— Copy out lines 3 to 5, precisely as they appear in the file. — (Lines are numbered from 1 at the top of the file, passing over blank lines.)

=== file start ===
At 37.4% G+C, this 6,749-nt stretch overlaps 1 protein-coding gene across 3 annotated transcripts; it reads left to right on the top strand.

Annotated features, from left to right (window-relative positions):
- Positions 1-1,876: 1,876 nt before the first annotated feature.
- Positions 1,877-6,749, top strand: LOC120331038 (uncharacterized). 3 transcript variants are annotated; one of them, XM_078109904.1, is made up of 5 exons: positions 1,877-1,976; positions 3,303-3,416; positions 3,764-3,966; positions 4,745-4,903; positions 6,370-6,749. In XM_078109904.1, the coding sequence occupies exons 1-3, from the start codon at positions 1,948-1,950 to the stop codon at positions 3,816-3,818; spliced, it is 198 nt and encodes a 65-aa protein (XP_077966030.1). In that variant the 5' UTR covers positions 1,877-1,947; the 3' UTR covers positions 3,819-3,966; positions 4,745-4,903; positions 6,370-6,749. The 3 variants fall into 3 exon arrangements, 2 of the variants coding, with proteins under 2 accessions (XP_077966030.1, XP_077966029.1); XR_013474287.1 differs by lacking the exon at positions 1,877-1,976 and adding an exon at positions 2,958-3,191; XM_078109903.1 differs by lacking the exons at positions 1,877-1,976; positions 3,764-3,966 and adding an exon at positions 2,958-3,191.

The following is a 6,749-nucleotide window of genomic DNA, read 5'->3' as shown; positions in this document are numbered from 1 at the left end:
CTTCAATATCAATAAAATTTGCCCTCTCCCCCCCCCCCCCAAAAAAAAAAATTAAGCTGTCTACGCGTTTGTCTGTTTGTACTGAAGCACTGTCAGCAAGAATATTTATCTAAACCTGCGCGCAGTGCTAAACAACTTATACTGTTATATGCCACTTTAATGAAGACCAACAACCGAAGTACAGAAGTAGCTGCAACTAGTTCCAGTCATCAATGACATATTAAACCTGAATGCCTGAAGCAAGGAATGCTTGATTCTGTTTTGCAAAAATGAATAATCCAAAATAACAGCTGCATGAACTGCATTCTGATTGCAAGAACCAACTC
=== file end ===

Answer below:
- Positions 1-1,876: 1,876 nt before the first annotated feature.
- Positions 1,877-6,749, top strand: LOC120331038 (uncharacterized). 3 transcript variants are annotated; one of them, XM_078109904.1, is made up of 5 exons: positions 1,877-1,976; positions 3,303-3,416; positions 3,764-3,966; positions 4,745-4,903; positions 6,370-6,749. In XM_078109904.1, the coding sequence occupies exons 1-3, from the start codon at positions 1,948-1,950 to the stop codon at positions 3,816-3,818; spliced, it is 198 nt and encodes a 65-aa protein (XP_077966030.1). In that variant the 5' UTR covers positions 1,877-1,947; the 3' UTR covers positions 3,819-3,966; positions 4,745-4,903; positions 6,370-6,749. The 3 variants fall into 3 exon arrangements, 2 of the variants coding, with proteins under 2 accessions (XP_077966030.1, XP_077966029.1); XR_013474287.1 differs by lacking the exon at positions 1,877-1,976 and adding an exon at positions 2,958-3,191; XM_078109903.1 differs by lacking the exons at positions 1,877-1,976; positions 3,764-3,966 and adding an exon at positions 2,958-3,191.

The following is a 6,749-nucleotide window of genomic DNA, read 5'->3' as shown; positions in this document are numbered from 1 at the left end: